We don’t have a culture of awareness. We have a culture of intense diversion. We study and expound upon our diversions the way Thompson analyzes the presidential race throughout this book. But our diversions, though important and necessary, don’t have consequences. The Redskins will play again next week. But our civil liberties won’t be reinstated in the next congressional session.

At the end of his interview with McGovern, McGovern says that everything is cyclical and that the pendulum will swing back away from Nixon’s far right. It’s a comforting thought but Thompson’s realism begs to differ. And history bears him out, doesn’t it?

The pendulum may have swung back to the Democratic side of the Old Political machine once or twice in the succeeding decades but has anything meaningful changed?

Jimmy Carter’s presidency is held up by most as one of the most ineffectual in all history, even though he heroically, patiently, saved the lives of our hostages in Iran in 1979, and insisted that Americans must change their ways when faced with the resulting energy crisis, rather than stubbornly declaring our god-given right to be unchanging assholes whenever we damn well feel like it. He wasn’t a revolutionary at all but those are some revolutionary, positive ideas and actions. But history tells us he was a simpering nothing, and now he’s dismissed patronizingly as a “good ex-president.”

Ralph Nader, the first strong people’s choice for high office since McCarthy, was excluded from the debates and the incredible access they provided by the powers that be and he still managed to launch a significant challenge. Then he was railroaded, ostracized, and reviled by even his staunchest supporters for doing so, to the point where he no longer matters. Checkmate.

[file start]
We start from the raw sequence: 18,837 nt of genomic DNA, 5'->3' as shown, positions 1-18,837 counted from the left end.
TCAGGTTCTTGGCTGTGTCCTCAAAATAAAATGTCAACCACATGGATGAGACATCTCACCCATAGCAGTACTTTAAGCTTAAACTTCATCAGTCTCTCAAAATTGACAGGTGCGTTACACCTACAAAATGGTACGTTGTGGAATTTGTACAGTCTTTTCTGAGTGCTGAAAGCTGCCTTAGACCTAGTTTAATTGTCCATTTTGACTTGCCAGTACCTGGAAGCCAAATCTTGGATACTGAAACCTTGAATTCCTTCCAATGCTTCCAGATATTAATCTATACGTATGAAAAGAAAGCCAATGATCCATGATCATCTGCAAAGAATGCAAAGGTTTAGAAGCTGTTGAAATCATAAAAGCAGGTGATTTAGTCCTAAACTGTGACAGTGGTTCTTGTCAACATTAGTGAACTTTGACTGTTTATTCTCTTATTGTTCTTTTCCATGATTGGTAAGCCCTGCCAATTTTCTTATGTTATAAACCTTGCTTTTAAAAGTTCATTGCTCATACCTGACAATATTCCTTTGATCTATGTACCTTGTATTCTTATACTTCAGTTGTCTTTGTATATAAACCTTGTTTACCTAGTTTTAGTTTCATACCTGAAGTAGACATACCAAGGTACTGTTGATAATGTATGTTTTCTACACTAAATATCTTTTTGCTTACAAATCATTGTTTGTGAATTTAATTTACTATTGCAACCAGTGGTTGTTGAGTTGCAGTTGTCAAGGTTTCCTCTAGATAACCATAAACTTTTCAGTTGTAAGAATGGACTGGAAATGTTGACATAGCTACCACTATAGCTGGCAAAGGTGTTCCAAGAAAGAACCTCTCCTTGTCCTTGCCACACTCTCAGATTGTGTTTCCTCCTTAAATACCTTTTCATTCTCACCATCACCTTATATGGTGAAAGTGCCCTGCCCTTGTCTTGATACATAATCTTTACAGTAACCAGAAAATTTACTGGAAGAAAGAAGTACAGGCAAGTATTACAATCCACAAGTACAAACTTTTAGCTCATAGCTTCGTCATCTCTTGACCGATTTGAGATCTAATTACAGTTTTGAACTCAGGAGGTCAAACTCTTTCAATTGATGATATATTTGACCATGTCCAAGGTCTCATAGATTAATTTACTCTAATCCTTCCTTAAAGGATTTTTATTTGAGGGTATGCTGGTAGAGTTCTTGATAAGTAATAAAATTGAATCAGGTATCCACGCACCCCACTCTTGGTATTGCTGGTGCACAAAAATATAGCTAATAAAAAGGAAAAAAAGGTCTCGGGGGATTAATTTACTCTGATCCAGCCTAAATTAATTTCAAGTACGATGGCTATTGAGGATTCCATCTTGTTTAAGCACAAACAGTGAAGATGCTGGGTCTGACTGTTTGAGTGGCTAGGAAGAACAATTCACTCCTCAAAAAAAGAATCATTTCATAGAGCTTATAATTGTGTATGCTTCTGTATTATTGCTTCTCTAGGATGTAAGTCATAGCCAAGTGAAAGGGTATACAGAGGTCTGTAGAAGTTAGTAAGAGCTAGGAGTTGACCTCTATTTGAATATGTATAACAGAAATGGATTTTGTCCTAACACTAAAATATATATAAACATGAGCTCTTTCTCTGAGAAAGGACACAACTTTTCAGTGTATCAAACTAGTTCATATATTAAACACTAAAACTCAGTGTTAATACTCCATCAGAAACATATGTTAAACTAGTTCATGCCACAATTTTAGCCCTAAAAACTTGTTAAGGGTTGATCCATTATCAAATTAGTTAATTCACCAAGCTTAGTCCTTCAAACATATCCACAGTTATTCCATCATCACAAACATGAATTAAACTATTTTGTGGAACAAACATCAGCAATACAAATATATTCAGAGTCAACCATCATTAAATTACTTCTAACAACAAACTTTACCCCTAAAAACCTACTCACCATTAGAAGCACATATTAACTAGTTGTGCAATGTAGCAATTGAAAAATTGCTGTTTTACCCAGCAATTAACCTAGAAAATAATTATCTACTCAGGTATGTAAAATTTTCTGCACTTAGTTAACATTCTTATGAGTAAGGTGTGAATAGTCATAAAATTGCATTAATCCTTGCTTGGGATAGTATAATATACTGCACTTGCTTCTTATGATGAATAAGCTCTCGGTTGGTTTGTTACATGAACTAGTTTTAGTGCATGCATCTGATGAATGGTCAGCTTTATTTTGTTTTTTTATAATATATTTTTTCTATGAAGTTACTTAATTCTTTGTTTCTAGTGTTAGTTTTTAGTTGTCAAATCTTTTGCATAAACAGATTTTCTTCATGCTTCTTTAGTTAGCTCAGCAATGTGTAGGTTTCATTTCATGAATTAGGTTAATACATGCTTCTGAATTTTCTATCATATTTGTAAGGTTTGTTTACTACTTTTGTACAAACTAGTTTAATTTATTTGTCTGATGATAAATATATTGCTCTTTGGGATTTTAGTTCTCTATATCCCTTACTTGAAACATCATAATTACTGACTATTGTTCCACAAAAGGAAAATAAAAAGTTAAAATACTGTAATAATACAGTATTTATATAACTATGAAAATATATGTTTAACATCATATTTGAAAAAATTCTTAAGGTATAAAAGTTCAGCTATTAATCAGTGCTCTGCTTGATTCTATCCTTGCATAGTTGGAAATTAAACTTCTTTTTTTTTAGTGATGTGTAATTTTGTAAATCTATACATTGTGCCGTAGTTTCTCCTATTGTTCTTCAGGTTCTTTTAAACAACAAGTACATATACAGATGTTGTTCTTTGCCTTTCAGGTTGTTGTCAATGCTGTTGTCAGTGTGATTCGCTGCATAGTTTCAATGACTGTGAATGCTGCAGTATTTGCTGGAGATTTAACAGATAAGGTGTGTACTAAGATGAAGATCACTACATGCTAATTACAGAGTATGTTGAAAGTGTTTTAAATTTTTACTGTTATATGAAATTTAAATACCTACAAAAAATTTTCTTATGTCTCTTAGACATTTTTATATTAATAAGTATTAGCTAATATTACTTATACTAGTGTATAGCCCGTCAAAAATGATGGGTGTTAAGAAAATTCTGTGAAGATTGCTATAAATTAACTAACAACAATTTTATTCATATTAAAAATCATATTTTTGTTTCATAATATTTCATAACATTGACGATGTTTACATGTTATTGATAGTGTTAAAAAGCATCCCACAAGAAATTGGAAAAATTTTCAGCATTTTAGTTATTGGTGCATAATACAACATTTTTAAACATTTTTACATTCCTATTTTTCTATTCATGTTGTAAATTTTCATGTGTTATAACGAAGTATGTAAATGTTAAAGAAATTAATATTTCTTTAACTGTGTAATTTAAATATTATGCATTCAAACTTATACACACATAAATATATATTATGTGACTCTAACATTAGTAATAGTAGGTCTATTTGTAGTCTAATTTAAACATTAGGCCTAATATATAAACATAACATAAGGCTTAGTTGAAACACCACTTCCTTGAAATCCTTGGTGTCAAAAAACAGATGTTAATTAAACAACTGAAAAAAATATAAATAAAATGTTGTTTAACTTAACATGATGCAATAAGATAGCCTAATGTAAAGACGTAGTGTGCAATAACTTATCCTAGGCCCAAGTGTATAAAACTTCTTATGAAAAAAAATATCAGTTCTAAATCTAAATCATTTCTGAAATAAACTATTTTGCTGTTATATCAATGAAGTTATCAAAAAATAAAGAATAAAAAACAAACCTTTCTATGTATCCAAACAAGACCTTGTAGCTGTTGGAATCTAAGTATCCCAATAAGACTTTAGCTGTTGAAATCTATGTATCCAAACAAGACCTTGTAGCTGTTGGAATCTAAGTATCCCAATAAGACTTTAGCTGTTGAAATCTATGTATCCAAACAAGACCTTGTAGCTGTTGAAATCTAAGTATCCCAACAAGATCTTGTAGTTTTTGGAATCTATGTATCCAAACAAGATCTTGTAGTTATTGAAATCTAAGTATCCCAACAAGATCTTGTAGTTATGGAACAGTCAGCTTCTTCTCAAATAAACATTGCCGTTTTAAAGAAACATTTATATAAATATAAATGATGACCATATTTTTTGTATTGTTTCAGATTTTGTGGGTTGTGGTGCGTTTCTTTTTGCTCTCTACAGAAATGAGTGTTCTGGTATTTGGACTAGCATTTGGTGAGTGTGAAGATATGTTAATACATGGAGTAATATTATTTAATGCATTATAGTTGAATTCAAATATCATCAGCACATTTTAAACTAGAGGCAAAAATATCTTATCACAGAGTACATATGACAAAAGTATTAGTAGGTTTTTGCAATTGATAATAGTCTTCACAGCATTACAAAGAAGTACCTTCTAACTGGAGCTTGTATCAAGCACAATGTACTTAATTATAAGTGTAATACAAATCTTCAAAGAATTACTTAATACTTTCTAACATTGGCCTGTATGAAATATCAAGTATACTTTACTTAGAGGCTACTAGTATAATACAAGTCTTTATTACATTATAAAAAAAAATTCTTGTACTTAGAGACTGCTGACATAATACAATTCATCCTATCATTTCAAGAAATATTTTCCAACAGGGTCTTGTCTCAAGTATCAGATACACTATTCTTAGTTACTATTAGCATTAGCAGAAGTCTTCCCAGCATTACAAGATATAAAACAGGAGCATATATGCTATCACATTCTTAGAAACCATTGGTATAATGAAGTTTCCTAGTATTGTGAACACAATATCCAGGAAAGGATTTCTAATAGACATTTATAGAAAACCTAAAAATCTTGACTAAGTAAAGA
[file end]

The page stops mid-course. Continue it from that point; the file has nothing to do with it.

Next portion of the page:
People’s choice candidates that have come afterwards, like Ron Paul and Dennis Kucinich today, are given no media coverage since they are not considered serious contenders. The media tells us we’re not ready for them, even though their statements during debates garner standing ovations, not derision.

And what about our vaunted official Democratic challengers to the machine? John Kerry’s lukewarm acquiescence to whatever he was supposed to say in 2004 came to mind throughout this reading of McGovern’s limp to obscurity in 1972. Al Gore got all fiery in the last few years, long after he lost the race to Bush, refused to fight the bullshit Supreme Court decision that cost him that race, and then went on to call Bush his personal commander in chief after September 11. Thanks, Al.

So what the hell are we? As a people, I mean.

Thompson’s writing wasn’t completely hopeless at the end here. It was more cautious. He thinks about running for office himself. He thinks about covering the campaign again in ’76 for the exciting rush it brings. He seems to be saying, “Who knows?” with a reassuring smile and a shrug. But that was in 1972. Now it’s 2007 and we do know. It all happened all over again, exactly the same way, eight more times. And it’s happening again now. So this is what we are. And what does that say about us? Do we deserve everything that’s happening to us? All the poverty, untreated disease, war, fear, and misery — isn’t it all our fault for being such terrified stupid idiots?

In Thompson’s final image of the book, he’s back home in beloved Colorado. He puts on a clean shirt and heads out into town, down to the bar. And that’s it.

It doesn’t mean anything really — it seems to me like a kind of political non-statement, on purpose. He decided his last act of this political venture was just to be Hunter S. Thompson doing what he has always done best. He’s not saying we should vote or not vote or care or not care, but that regardless we should still live, because the despair will come anyway. Why the fuck not?